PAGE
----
The posters being shared are created by Karwai Pun and are from accessibility.blog.gov.uk.  There are currently six posters in the series and are general guidelines when it comes to the “do’s and don’ts” of accessibility.

Accessibility – Designing for users of screen readers

Here is the second of 6 posters which are focused on Accessibility.  (Poster 1 was last Friday, so if you didn’t see it, go back and take a look!)

Today’s poster is:

Designing for users of screen readers

Do

  • describe images and provide transcripts for video
  • follow a linear, logical layout
  • structure content using HTML5
  • build for keyboard use only
  • write descriptive links and heading – for example, Contact us

Don’t

  • only show information in an image or video
  • spread content all over a page
  • rely on text size and placement for structure
  • force mouse or screen use
  • write uninformative links and heading – for example, Click Here

 

 

View poster for screen readers

 

The posters being shared are created by Karwai Pun and are from accessibility.blog.gov.uk.  There are currently six posters in the series and are general guidelines when it comes to the “do’s and don’ts” of accessibility.

Accessibilty – Designing for users on the autistic spectrum

Happy 2019!!!  I have a very special subject to get the year started right!!

Today and next week is going to be dedicated to accessibility.  The posters I will be sharing are created by Karwai Pun and are from accessibility.blog.gov.uk.  There are currently six posters in the series and are general guidelines when it comes to the “do’s and don’ts” of accessibility.

Today’s poster is:

Designing for users on the autistic spectrum

Do

  • use simple colors
  • write in plain English
  • use simple sentences and bullets
  • make buttons descriptive – for example, Attach files
  • build simple and consistent layouts

Don’t

  • use bright contrasting colors
  • use figures of speech and idioms
  • create a wall of text
  • make buttons vague and unpredictable – for example, Click Here
  • build complex and cluttered layouts

 

 

 

View poster for the autistic spectrum

Happy Holidays

Happy Holidays from the Faculty Learning Corner!!!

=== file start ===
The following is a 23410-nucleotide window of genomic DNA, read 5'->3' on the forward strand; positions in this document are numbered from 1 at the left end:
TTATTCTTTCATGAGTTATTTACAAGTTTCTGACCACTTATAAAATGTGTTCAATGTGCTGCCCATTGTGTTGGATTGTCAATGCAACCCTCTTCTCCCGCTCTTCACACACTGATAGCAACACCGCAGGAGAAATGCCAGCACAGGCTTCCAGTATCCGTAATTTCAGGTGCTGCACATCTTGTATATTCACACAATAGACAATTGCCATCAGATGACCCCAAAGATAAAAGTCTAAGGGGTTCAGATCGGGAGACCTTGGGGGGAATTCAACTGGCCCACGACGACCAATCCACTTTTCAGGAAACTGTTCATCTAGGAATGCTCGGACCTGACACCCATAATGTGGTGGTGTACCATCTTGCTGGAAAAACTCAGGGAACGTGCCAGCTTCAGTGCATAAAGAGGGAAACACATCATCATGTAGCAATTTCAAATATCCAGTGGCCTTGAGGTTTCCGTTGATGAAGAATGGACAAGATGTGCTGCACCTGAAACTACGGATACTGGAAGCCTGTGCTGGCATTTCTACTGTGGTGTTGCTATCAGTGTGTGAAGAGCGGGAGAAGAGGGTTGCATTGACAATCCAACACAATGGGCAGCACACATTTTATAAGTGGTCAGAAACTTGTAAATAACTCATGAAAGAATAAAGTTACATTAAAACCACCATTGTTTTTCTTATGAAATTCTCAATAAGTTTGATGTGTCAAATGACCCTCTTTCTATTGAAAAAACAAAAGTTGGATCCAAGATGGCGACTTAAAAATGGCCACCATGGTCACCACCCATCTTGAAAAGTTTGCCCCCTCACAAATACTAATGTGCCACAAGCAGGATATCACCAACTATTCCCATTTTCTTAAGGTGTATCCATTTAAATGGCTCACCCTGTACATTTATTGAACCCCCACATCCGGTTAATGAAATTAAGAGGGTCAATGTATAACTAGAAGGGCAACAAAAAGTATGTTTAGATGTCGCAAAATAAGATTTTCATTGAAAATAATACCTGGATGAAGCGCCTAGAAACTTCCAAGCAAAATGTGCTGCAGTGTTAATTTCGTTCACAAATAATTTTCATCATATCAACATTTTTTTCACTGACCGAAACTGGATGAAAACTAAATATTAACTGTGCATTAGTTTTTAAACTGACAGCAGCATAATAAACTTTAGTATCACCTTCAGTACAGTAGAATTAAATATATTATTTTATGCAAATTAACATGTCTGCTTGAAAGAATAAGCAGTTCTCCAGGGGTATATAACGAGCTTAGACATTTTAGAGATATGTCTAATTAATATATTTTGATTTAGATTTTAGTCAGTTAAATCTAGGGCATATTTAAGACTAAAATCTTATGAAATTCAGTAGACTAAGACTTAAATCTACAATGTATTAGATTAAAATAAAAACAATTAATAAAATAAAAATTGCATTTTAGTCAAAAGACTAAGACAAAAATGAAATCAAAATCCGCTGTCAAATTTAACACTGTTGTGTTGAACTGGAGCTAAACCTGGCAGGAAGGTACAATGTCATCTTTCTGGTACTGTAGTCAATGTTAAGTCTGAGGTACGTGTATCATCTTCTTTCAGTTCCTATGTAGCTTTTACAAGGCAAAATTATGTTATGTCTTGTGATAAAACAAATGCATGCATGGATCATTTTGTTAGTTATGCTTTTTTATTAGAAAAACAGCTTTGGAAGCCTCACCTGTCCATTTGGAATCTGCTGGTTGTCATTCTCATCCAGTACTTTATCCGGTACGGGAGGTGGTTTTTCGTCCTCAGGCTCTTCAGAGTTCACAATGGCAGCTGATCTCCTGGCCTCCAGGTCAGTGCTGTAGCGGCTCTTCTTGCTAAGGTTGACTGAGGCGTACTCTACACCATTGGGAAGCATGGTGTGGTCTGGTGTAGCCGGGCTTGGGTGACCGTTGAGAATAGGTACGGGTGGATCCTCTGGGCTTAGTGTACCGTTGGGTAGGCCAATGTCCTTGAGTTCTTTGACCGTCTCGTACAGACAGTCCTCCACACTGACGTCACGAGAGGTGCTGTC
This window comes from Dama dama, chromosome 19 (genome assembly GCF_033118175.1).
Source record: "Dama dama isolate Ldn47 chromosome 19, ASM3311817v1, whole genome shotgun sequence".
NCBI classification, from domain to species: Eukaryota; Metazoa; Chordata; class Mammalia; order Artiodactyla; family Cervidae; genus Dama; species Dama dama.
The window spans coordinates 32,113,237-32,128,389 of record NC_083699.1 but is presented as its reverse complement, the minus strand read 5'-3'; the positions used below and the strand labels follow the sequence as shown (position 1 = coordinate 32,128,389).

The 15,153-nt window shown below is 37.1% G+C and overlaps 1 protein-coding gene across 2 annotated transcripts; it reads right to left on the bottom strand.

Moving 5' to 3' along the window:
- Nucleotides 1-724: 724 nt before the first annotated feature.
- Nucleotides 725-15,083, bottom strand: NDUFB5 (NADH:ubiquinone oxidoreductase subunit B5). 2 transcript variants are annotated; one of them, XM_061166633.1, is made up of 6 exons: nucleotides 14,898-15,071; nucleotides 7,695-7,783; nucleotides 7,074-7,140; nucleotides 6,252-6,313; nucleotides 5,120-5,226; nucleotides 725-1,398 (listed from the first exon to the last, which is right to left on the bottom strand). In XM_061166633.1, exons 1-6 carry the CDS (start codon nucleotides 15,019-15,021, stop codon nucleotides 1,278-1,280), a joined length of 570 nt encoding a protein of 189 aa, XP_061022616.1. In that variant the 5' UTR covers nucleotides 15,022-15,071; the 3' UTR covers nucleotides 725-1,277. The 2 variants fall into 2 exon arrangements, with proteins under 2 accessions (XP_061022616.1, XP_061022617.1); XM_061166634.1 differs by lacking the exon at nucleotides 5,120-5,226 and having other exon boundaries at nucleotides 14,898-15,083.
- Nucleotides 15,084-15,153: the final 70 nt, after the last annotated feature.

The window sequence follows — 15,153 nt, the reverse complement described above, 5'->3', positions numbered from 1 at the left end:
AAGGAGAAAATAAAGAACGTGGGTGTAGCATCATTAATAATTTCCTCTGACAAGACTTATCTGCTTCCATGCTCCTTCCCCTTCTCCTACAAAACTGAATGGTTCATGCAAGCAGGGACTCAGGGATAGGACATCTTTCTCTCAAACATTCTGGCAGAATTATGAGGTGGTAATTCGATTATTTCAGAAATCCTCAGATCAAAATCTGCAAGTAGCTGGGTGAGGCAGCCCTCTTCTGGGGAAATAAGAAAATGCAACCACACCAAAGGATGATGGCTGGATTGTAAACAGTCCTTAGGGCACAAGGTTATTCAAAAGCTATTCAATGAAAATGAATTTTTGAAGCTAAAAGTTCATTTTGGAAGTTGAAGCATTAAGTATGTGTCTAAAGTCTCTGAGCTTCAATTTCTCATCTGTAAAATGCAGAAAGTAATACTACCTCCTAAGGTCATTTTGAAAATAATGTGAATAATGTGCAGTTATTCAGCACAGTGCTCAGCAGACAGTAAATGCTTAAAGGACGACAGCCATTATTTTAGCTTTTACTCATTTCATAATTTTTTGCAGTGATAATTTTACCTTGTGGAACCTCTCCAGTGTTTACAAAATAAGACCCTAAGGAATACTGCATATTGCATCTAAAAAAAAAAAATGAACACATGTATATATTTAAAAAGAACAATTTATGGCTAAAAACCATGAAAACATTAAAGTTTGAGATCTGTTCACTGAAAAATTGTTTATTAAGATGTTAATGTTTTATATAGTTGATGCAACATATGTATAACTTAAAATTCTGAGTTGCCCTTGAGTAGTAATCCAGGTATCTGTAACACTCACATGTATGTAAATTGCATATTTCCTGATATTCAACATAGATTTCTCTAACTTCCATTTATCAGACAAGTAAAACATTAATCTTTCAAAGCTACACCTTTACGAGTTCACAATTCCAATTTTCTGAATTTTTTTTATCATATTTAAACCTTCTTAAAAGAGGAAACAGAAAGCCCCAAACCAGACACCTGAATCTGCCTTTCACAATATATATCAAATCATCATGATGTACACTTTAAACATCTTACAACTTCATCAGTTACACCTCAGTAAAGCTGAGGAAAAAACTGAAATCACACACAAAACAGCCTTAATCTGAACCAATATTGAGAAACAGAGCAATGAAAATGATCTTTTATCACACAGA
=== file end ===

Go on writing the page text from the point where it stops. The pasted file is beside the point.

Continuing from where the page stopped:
Enjoy your time off and I’ll see you Spring Semester!!!

VoiceThread 5 of 5

Last One!!!  Here is the 5th of the 5 part series.  In this episode we look at “Advanced Skills” such as integrating Google Drive, changing the speed of auditory comments, and changing text size of text comments.  It also looks at changing presentation settings, and much, much more!

 

This video is about 34 minutes long, so watch in it multiple sittings, or skim through the whole video and then come back to sections to refresh your knowledge as needed.

Here is a list showing the start times of each section.  Just go to the time listed below, and that will take you directly to that section in the video.

Beginning – Intro to Video

0:43 – Cover Art (and VT Review)

4:56 – Adding to/ Merging VoiceThread Presentations

8:37 – Google Drive Integration

10:31 – Adding a Video File

13:08 – Speeding Up / Slowing Down Comments

14:17 – Resizing Text Comments

15:11 – Accessibility-Editing Closed Caption Files

18:41 – Searching for a Comment

19:40 – Changing Comment Methods

21:21 – Changing Presentation Settings

22:48 – Display Preferences and Languages

24:25 – Allowing Students to add slides to the VoiceThread

26:15 – Video Commenting

28:08 – Notifications

30:34 – Public Browse Page and Training Menu

Thanks for watching this series of videos, and Happy VoiceThreading!!

VoiceThread 4 of 5

Here is the 4th of the 5 part series.  It is focused on VoiceThread in our Learning Management System (LMS), Blackboard.  There is a lot of great information in this video about building links that are graded and ungraded, the grading interface with Blackboard, copying a VoiceThread to a new semester, and even shows an example from a student point of view.

 

This video is about 24 minutes long, so this is another video that you might want to watch in multiple sittings, or watch the whole thing and then come back to sections to refresh your knowledge as needed.

Here is a list showing the start times of each section.  Just go to the time listed below and that will take you directly to that section in the video.

Beginning – Intro to Video

0:31 – LTI Links

2:59 – Overview-6 Types of Links You Can Add

5:01 – Home Page: Non-Graded Link

7:03 – Course View: Non-Graded Link

8:08 – Individual VT: Non-Graded Link

9:03 – Review of Ungraded Links

10:09 – Watch a VoiceThread: Graded Link (Assignment Builder)

11:41 – Quiz/Submit a Comment: Graded Link (Assignment Builder)

13:11 – Student Presentation/Create a VoiceThread: Graded Link (Assignment Builder)

14:45 – Copying the VoiceThread to Another Semester

17:06 – The Student Perspective

20:49 – Grading Interface

23:14 – Training Menu